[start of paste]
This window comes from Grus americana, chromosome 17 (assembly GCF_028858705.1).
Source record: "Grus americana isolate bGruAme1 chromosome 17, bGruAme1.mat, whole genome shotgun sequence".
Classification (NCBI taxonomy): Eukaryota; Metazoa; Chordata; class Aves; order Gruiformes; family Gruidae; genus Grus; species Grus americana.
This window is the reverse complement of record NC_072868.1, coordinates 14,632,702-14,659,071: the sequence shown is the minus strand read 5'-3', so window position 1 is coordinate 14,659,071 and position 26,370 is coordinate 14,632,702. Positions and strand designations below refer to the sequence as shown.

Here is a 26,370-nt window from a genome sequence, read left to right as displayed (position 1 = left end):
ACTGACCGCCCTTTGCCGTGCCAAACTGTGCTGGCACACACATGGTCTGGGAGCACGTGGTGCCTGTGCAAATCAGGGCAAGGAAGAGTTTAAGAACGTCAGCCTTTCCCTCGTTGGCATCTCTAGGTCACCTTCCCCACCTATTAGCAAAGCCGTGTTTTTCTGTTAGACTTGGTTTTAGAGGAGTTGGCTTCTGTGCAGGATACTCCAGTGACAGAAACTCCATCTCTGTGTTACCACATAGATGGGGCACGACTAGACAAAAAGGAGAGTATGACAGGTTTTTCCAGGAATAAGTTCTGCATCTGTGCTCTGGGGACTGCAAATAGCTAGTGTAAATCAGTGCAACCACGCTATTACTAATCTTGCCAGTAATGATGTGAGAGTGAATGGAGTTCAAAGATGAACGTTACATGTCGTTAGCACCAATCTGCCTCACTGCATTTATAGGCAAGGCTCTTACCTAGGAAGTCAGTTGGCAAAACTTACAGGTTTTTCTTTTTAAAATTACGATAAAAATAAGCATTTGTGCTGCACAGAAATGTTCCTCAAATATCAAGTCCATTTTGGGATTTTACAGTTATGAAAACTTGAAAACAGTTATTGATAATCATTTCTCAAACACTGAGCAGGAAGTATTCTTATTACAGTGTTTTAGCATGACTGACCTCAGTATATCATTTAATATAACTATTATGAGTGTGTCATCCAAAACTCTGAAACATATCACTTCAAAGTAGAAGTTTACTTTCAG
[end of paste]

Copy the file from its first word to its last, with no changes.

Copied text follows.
This window comes from Grus americana, chromosome 17 (assembly GCF_028858705.1).
Source record: "Grus americana isolate bGruAme1 chromosome 17, bGruAme1.mat, whole genome shotgun sequence".
Classification (NCBI taxonomy): Eukaryota; Metazoa; Chordata; class Aves; order Gruiformes; family Gruidae; genus Grus; species Grus americana.
This window is the reverse complement of record NC_072868.1, coordinates 14,632,702-14,659,071: the sequence shown is the minus strand read 5'-3', so window position 1 is coordinate 14,659,071 and position 26,370 is coordinate 14,632,702. Positions and strand designations below refer to the sequence as shown.

Here is a 26,370-nt window from a genome sequence, read left to right as displayed (position 1 = left end):
ACTGACCGCCCTTTGCCGTGCCAAACTGTGCTGGCACACACATGGTCTGGGAGCACGTGGTGCCTGTGCAAATCAGGGCAAGGAAGAGTTTAAGAACGTCAGCCTTTCCCTCGTTGGCATCTCTAGGTCACCTTCCCCACCTATTAGCAAAGCCGTGTTTTTCTGTTAGACTTGGTTTTAGAGGAGTTGGCTTCTGTGCAGGATACTCCAGTGACAGAAACTCCATCTCTGTGTTACCACATAGATGGGGCACGACTAGACAAAAAGGAGAGTATGACAGGTTTTTCCAGGAATAAGTTCTGCATCTGTGCTCTGGGGACTGCAAATAGCTAGTGTAAATCAGTGCAACCACGCTATTACTAATCTTGCCAGTAATGATGTGAGAGTGAATGGAGTTCAAAGATGAACGTTACATGTCGTTAGCACCAATCTGCCTCACTGCATTTATAGGCAAGGCTCTTACCTAGGAAGTCAGTTGGCAAAACTTACAGGTTTTTCTTTTTAAAATTACGATAAAAATAAGCATTTGTGCTGCACAGAAATGTTCCTCAAATATCAAGTCCATTTTGGGATTTTACAGTTATGAAAACTTGAAAACAGTTATTGATAATCATTTCTCAAACACTGAGCAGGAAGTATTCTTATTACAGTGTTTTAGCATGACTGACCTCAGTATATCATTTAATATAACTATTATGAGTGTGTCATCCAAAACTCTGAAACATATCACTTCAAAGTAGAAGTTTACTTTCAG